1. Operational Errors

Operational errors occur when a system or process operates outside of or beyond the parameters of its design. For example, if specified operating practices call for a specific operating temperature, and a worker makes a decision to exceed this temperature, accelerated corrosion may be the result.

2. Design Errors

Design errors can occur when a system's design fails to match up to its application, or when the way the system is used is changed without a thorough review. This type of error can be an engineering error, or can occur when other workers install systems or machines without proper oversight.

3. Maintenance Errors

Maintenance errors occur when maintenance personnel fail to properly maintain or repair a system, or improperly install one of its components.

4. Manufacturing Errors

Manufacturing errors occur when components in a system are improperly manufactured or include flaws that can contribute to corrosion failure.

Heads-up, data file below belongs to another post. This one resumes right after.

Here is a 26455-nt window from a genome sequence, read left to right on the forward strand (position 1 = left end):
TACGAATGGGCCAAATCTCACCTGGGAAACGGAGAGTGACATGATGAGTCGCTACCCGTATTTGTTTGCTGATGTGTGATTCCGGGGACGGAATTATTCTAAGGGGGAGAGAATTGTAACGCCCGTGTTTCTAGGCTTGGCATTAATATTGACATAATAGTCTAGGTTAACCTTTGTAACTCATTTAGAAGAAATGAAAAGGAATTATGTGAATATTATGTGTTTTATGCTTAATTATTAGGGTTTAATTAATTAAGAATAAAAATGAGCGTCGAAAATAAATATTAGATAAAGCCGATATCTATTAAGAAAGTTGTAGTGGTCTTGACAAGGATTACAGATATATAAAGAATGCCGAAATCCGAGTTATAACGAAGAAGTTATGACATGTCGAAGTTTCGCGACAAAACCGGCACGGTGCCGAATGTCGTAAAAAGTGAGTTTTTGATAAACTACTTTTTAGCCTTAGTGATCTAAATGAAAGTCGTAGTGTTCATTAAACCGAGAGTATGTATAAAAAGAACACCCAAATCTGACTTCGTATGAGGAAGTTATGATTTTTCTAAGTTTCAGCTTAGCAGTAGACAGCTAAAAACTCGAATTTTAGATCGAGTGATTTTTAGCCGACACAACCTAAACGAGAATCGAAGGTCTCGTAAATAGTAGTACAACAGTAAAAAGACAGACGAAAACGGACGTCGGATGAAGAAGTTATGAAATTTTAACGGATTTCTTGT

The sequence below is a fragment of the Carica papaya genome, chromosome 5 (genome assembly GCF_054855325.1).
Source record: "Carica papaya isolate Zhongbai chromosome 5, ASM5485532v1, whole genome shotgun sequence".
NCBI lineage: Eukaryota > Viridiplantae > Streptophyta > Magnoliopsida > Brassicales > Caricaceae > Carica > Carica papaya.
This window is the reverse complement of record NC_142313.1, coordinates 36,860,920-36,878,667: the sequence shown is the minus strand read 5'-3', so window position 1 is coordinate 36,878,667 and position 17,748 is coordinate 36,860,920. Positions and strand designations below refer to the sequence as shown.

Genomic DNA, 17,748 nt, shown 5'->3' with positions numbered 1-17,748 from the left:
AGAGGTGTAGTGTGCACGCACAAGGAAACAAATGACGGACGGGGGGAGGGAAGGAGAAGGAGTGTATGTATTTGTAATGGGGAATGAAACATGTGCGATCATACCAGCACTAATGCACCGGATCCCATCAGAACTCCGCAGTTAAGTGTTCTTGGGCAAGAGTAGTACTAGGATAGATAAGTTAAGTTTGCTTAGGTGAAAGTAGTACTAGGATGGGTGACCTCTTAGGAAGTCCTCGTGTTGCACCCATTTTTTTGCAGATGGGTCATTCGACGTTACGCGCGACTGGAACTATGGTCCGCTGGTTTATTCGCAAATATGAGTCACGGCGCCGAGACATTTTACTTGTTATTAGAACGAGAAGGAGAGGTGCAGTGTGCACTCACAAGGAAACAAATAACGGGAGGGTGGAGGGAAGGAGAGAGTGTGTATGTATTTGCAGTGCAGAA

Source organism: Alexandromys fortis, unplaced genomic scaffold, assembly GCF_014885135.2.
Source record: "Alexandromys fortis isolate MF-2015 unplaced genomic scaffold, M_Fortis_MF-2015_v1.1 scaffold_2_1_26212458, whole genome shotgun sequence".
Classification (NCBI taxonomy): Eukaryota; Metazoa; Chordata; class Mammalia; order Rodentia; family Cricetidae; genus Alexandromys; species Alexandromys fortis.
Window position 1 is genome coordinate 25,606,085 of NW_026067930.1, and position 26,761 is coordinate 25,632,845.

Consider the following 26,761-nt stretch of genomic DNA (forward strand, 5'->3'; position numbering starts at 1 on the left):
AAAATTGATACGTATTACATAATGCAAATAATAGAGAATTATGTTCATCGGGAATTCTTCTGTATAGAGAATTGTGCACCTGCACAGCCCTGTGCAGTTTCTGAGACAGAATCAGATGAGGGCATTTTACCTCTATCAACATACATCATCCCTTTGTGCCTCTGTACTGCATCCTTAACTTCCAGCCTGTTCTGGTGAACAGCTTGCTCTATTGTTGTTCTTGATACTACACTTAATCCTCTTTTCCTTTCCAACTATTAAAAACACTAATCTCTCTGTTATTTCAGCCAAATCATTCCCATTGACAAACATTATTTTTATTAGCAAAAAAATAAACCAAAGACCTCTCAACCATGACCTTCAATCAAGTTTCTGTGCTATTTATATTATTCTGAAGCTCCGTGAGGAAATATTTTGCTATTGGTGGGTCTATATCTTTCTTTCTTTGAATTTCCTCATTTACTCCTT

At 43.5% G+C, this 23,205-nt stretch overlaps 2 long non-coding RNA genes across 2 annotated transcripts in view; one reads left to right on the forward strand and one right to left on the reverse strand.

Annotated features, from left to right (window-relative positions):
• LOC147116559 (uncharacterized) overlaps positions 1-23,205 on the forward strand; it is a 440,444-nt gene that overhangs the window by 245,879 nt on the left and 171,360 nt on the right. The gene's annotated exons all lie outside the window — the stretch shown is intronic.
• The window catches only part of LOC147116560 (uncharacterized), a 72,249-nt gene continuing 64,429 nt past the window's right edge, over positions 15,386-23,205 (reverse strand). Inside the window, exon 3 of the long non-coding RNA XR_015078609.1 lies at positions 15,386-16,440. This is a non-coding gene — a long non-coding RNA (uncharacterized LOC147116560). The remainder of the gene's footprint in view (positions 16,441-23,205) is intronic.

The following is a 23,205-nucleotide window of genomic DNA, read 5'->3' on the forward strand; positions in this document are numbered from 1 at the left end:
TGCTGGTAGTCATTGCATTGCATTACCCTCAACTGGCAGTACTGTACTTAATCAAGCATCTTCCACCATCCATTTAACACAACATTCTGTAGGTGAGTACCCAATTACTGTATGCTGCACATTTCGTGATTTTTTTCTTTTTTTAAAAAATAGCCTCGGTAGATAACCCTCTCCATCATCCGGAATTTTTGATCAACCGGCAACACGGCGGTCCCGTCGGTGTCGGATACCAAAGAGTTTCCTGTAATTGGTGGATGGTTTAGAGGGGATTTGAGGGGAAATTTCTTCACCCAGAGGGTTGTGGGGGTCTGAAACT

5. Installation Errors

Original installation of a system's components can cause corrosion failure if those components are installed incorrectly or without proper oversight.

6. Supervisory Errors

Supervisory errors are said to occur when a problem is noticed, but no action is taken. Often, a worker may believe that someone else will take care of the problem, or that it's someone else's responsibility. 

How to Reduce Human Error